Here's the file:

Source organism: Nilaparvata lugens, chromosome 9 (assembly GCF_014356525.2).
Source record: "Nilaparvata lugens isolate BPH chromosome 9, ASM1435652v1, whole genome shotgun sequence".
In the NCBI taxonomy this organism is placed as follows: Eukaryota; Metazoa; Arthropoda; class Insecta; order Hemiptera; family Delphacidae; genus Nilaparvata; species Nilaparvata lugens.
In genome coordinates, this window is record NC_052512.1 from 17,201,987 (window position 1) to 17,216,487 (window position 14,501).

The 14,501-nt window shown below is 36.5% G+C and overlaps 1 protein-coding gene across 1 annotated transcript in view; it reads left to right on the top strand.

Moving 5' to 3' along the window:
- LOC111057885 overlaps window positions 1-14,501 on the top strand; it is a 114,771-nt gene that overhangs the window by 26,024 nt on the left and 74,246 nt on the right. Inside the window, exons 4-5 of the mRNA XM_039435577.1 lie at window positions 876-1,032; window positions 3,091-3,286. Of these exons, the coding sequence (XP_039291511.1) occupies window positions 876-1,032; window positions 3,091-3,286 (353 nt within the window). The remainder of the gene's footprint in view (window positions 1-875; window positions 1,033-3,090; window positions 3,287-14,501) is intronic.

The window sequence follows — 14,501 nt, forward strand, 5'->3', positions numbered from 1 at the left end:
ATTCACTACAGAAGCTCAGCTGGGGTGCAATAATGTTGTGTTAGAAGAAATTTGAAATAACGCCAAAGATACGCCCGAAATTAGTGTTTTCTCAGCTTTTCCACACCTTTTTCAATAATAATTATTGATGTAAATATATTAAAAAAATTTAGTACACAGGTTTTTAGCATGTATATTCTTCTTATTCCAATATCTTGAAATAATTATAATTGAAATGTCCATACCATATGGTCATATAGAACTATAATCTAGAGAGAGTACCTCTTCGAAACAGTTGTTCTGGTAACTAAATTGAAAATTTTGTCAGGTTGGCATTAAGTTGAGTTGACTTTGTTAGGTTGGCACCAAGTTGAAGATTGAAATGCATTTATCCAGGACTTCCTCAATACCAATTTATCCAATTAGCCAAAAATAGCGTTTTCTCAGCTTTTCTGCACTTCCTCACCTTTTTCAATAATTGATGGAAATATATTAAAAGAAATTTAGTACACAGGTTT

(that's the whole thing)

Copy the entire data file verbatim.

Source organism: Nilaparvata lugens, chromosome 9 (assembly GCF_014356525.2).
Source record: "Nilaparvata lugens isolate BPH chromosome 9, ASM1435652v1, whole genome shotgun sequence".
In the NCBI taxonomy this organism is placed as follows: Eukaryota; Metazoa; Arthropoda; class Insecta; order Hemiptera; family Delphacidae; genus Nilaparvata; species Nilaparvata lugens.
In genome coordinates, this window is record NC_052512.1 from 17,201,987 (window position 1) to 17,216,487 (window position 14,501).

The 14,501-nt window shown below is 36.5% G+C and overlaps 1 protein-coding gene across 1 annotated transcript in view; it reads left to right on the top strand.

Moving 5' to 3' along the window:
- LOC111057885 overlaps window positions 1-14,501 on the top strand; it is a 114,771-nt gene that overhangs the window by 26,024 nt on the left and 74,246 nt on the right. Inside the window, exons 4-5 of the mRNA XM_039435577.1 lie at window positions 876-1,032; window positions 3,091-3,286. Of these exons, the coding sequence (XP_039291511.1) occupies window positions 876-1,032; window positions 3,091-3,286 (353 nt within the window). The remainder of the gene's footprint in view (window positions 1-875; window positions 1,033-3,090; window positions 3,287-14,501) is intronic.

The window sequence follows — 14,501 nt, forward strand, 5'->3', positions numbered from 1 at the left end:
ATTCACTACAGAAGCTCAGCTGGGGTGCAATAATGTTGTGTTAGAAGAAATTTGAAATAACGCCAAAGATACGCCCGAAATTAGTGTTTTCTCAGCTTTTCCACACCTTTTTCAATAATAATTATTGATGTAAATATATTAAAAAAATTTAGTACACAGGTTTTTAGCATGTATATTCTTCTTATTCCAATATCTTGAAATAATTATAATTGAAATGTCCATACCATATGGTCATATAGAACTATAATCTAGAGAGAGTACCTCTTCGAAACAGTTGTTCTGGTAACTAAATTGAAAATTTTGTCAGGTTGGCATTAAGTTGAGTTGACTTTGTTAGGTTGGCACCAAGTTGAAGATTGAAATGCATTTATCCAGGACTTCCTCAATACCAATTTATCCAATTAGCCAAAAATAGCGTTTTCTCAGCTTTTCTGCACTTCCTCACCTTTTTCAATAATTGATGGAAATATATTAAAAGAAATTTAGTACACAGGTTT